Joe: Yeah. Ha! Good point. Good math.
Al: Ha ha ha!
Joe: So–but that’s key. I think take this a step further when you’re setting a goal is write it down, ok? I think, you know, hey, I want to retire in 5 years. Well, then write it down. Hey. We’re spending $100,000 this year. Do you want to maintain that lifestyle? If it is, write it down. More people are more apt to accomplish their goals if they just simply write it down instead of just thinking about it. So setting those goals, talking to your loved ones. Make sure that you’re on the same page. You know, here’s another one. With husband and wife, one of the highest divorce rates right now are people–are couples in their 60s, and why do you think that is? It’s because they’re spending so much time together, right, and they’re not necessarily communicating. There was a survey ran, and they talked to the spouses, and they asked them the same question– what is your number one thing that you want to do once you retire? They asked the wife, ok? Then they asked the husband. The husband’s number one answer–the male–was, like, “I want to spend more time with my spouse,” right? Then they asked the wife. Do you think “I want to spend more time with my spouse” was the number one answer? No. Didn’t even make the top 50, ok? So you have to communicate, set these goals. Looking at your time horizon, is it 5 years, 10 years, 15 years? Is it tomorrow, right? Are you financially independent today where you can just walk off the set and retire, right? That’s what Big Al’s gonna do.
Al: Ha ha ha!
Joe: Then you look at your risk. There’s an expected rate of return that you need to generate but then also a gut check. Can you handle that risk, right? “hey. I don’t like the volatility.” well, then maybe you got to tone the risk down, and are you ok with that in regards to your overall goal and your time horizon? And then diversify and then rebalance.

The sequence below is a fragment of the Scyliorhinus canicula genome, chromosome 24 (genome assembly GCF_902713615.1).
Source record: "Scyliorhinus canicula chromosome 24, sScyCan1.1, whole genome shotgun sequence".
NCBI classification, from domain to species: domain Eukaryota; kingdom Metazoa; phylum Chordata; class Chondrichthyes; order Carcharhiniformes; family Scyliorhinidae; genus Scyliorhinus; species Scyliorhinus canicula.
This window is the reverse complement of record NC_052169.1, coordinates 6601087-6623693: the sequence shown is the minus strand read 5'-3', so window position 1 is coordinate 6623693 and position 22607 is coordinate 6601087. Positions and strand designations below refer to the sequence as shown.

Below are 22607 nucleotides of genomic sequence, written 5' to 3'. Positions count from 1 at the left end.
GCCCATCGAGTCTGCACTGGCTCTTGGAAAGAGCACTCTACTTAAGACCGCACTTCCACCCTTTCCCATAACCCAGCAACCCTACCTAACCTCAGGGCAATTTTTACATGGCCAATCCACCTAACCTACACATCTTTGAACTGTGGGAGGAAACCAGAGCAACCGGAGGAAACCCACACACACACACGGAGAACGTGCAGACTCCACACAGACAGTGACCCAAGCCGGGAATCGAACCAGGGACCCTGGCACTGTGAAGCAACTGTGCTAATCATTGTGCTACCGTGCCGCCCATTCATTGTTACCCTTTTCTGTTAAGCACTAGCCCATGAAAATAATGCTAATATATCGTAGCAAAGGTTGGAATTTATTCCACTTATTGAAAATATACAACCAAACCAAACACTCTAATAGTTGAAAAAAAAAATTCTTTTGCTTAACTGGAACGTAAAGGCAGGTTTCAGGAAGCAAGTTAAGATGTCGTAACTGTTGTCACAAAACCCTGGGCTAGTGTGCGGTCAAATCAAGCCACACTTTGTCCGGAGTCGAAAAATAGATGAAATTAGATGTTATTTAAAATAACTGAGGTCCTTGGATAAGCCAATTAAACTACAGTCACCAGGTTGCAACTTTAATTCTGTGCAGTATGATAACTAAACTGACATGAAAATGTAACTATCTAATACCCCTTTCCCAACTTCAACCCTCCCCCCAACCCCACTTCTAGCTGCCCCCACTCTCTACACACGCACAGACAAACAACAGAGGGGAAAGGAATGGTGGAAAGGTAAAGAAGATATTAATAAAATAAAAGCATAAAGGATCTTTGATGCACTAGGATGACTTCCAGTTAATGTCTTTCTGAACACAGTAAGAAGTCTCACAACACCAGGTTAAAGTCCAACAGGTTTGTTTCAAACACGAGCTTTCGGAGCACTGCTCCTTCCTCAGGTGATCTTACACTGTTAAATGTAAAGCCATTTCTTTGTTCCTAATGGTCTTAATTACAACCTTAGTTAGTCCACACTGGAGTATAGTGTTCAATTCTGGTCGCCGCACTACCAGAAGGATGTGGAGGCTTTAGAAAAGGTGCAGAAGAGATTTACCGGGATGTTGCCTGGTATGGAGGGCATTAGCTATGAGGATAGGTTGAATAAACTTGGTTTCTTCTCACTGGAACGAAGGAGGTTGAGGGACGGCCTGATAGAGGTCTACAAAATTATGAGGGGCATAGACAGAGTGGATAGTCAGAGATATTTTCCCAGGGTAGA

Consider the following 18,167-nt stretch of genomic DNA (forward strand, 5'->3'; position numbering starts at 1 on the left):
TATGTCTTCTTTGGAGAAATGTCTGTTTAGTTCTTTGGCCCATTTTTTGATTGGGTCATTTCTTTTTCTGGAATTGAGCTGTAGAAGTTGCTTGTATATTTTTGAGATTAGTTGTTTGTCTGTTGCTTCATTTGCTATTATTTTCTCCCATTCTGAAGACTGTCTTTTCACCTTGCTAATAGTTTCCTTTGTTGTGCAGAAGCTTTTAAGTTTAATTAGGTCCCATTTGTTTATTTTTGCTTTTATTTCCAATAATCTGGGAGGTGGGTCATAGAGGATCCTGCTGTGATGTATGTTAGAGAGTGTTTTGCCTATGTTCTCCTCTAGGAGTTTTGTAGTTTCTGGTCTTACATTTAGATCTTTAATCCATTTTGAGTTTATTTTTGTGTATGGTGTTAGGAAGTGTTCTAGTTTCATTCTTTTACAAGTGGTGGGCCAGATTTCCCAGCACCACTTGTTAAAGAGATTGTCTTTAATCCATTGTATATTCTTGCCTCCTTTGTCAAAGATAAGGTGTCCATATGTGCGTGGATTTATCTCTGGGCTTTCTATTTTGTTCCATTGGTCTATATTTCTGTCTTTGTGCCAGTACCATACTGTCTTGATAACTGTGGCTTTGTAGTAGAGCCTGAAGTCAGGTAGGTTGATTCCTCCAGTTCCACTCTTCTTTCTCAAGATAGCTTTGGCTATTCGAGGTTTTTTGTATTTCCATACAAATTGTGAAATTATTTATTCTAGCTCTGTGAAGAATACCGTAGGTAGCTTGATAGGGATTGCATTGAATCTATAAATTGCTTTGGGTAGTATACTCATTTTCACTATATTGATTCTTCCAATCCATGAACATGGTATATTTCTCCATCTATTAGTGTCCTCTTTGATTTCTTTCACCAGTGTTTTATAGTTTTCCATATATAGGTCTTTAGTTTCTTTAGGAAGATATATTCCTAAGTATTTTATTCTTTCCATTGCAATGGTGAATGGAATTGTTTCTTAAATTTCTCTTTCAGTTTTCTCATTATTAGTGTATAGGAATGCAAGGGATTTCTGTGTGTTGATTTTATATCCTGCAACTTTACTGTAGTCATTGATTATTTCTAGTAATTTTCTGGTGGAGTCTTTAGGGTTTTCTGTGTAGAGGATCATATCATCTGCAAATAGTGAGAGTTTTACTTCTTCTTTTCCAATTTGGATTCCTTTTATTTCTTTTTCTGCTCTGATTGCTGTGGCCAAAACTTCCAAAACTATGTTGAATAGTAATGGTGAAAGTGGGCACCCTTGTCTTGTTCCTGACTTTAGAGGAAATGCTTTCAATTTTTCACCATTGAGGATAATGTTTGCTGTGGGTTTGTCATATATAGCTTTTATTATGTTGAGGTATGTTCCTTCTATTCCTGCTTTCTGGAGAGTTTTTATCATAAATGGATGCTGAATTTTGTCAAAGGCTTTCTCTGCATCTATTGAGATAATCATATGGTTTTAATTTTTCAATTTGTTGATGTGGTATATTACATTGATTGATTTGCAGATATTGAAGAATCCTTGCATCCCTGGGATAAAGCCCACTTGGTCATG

Al: Yeah. Well, no question. I mean, it’s as simple as that, right, and when you’re setting the goals, here’s a quick kind of rule of thumb to think about, and that is whatever your assets are–your liquid assets, what your investments in your retirement accounts, outside your retirement accounts– multiply the balance times 4%, and that’s roughly what you can spend. Is that gospel? No. It’s not at all, but at least it gives you an idea. If you want to spend $40,000 a year and you got $100,000, well, that’s not 4%. That’s 40%. It’s not gonna work, so it just gives you kind of a guideline of what you need.
Joe: Yeah. This at least gets you kind of a–in the timeframe of saying, “all right. Am I close?” right? Because if I look at it like this, first thing set the goal, ok? Well, what’s the goal, right? Well, I don’t know. I want to spent “x” amount of dollars. I want to spend $100,000 a year. Well, can I do it? Well, first thing that you look at your social security benefits. What do you think you’ll receive there? Ok. Write it down. If you have a pension or if you have real estate income or if you have part-time work or if you have whatever other type of fixed income source coming in, write it down. Ok? So your fixed income is key. That is, like, let’s say, your “guaranteed income source.” then you look at your liquid savings. In this example, 700,000 this couple had. All right. Well, great. They got $32,000 of combined social security, some pensions, $700,000. You take 4% of the $700,000. That’s $28,000. You add them all up. That’s 80 grand. Well, my goal was $100,000, but here, this is telling me I can only spend $80,000. Of course, I can spend $100,000, but the likelihood of me running out of money is a lot higher, so we want to stay in that 4% or lower, ok? And it’s not gospel like al said. This is just a good, high-level, 30,000-feet view of someone’s overall retirement.
Al: Yeah, and I think the closer you are to retirement, the more accurate this becomes, but it’s something you ought to be looking at all the way through. Now another thought here is if you went through this example, you want to retire in a couple years, and you wanted to spend 100,000 but you can only spend 80,000, ok, well, you need to make some changes, right? What are the changes? Well, you could work a little bit longer. You could work part-time in retirement. You could spend a little bit less. You could sell your home, downsize. There’s all kinds of things you can do. You don’t have to stay in that job forever, right, but you may have to make some changes. Another way to think about this is if I want to spend 100,000 and I currently can spend 80,000 and I have $700,000 to do it plus the other income, then what do I need, and in this example, you need $1.2 million times 4% to get to that $100,000. So just do a little bit of math to get yourself to where you need to be.